CURWOOD: Others criticize the vice president's record on his signature issue, global warming. In 1997 Al Gore traveled to Japan, negotiated a treaty to reduce greenhouse gas emissions, and got the president to agree. But when Mr. Gore came home, he found a Senate resolutely opposed, and the treaty is now in limbo. Failures like these led Friends of the Earth to endorse Al Gore's Democratic opponent, Bill Bradley. And they're not the only ones talking about the vice president's shortcomings. Lester Brown, president of the World Watch Institute, once said Mr. Gore could be a Gorbachev of the environmental revolution. Now, he's not so sure.

BROWN: He just knew so much more than anyone else in political life about these issues. I mean, he was head and shoulders above anyone. And so, at that point I had to hope that he would really make a difference. But I think he was captured by the office.

CURWOOD: Few question the vice president's ideals, but many wonder whether he has what it takes to maintain his idealism as president. Deb Callahan of the League of Conservation Voters thinks Mr. Gore could choose to compromise the way Mr. Clinton has.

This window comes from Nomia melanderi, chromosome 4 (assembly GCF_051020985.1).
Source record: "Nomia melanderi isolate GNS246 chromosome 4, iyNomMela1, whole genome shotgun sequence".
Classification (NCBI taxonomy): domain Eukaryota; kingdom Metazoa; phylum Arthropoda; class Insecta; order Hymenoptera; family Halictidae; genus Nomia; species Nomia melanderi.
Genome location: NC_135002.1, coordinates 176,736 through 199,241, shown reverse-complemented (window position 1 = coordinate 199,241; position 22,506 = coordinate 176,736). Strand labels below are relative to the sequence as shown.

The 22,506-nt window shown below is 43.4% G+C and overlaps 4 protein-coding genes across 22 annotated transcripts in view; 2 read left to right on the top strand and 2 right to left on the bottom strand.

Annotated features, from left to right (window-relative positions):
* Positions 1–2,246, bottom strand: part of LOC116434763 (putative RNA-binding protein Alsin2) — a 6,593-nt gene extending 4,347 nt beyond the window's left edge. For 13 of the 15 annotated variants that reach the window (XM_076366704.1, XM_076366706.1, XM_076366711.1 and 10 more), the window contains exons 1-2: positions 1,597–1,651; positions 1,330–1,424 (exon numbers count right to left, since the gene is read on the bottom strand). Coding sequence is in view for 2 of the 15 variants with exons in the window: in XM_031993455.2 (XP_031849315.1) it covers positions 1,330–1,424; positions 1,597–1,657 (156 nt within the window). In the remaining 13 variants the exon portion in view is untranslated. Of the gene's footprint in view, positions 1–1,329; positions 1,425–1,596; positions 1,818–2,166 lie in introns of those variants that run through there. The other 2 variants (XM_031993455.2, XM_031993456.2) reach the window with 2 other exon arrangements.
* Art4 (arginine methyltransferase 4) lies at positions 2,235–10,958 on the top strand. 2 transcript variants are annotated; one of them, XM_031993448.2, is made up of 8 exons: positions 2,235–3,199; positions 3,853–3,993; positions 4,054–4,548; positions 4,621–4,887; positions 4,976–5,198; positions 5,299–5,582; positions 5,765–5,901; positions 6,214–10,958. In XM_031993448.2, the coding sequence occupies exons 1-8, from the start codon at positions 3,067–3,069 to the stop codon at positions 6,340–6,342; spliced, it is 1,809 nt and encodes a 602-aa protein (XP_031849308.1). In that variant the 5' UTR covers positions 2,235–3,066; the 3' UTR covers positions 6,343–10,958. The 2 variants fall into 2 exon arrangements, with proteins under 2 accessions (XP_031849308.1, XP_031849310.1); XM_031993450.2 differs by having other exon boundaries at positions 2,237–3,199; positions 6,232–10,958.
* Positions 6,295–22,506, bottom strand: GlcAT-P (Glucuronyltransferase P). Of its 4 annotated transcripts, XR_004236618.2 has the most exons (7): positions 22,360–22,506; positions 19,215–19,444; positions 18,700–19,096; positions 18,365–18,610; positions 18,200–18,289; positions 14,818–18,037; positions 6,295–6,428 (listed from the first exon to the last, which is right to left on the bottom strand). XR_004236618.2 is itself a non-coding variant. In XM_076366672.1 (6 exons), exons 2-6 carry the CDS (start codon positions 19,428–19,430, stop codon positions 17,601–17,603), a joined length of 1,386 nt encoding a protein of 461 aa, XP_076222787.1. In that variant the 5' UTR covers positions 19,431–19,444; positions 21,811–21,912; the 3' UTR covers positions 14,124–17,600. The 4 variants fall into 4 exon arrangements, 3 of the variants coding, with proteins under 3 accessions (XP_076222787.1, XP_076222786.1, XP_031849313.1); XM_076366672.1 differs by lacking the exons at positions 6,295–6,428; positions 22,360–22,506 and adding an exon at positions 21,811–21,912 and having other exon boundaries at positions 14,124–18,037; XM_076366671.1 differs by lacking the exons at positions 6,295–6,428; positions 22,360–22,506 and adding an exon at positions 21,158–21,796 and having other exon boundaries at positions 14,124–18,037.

CALLAHAN: The reality is, Gore is somebody who does try to do what is politically feasible. I think if he has a Congress and committee chairs that are like-minded people, I think you'll see very sweeping measures. I think that he'll be careful to make sure that he doesn't get too far out in front of the politics.

CURWOOD: In the end, it's a question of leadership, and whether Al Gore has the charisma to energize voters about the environment. He was once known as a firebrand on the subject, but now he's viewed as passionless and wooden. He rarely talks about his signature issue on the campaign trail.

SCHARDT: Over and over again, I believe that we have seen his staff in the vice presidential arena holding him back from what he knows is really needed.

CURWOOD: Arlie Schardt was once Al Gore's press secretary. He disagrees with those who are apparently advising the Vice President to restrain his rhetoric on the environment.

SCHARDT: Frankly, I think that's a mistake, because I think the main reason that he has reached the prominence that he has is because of his leadership on environmental issues.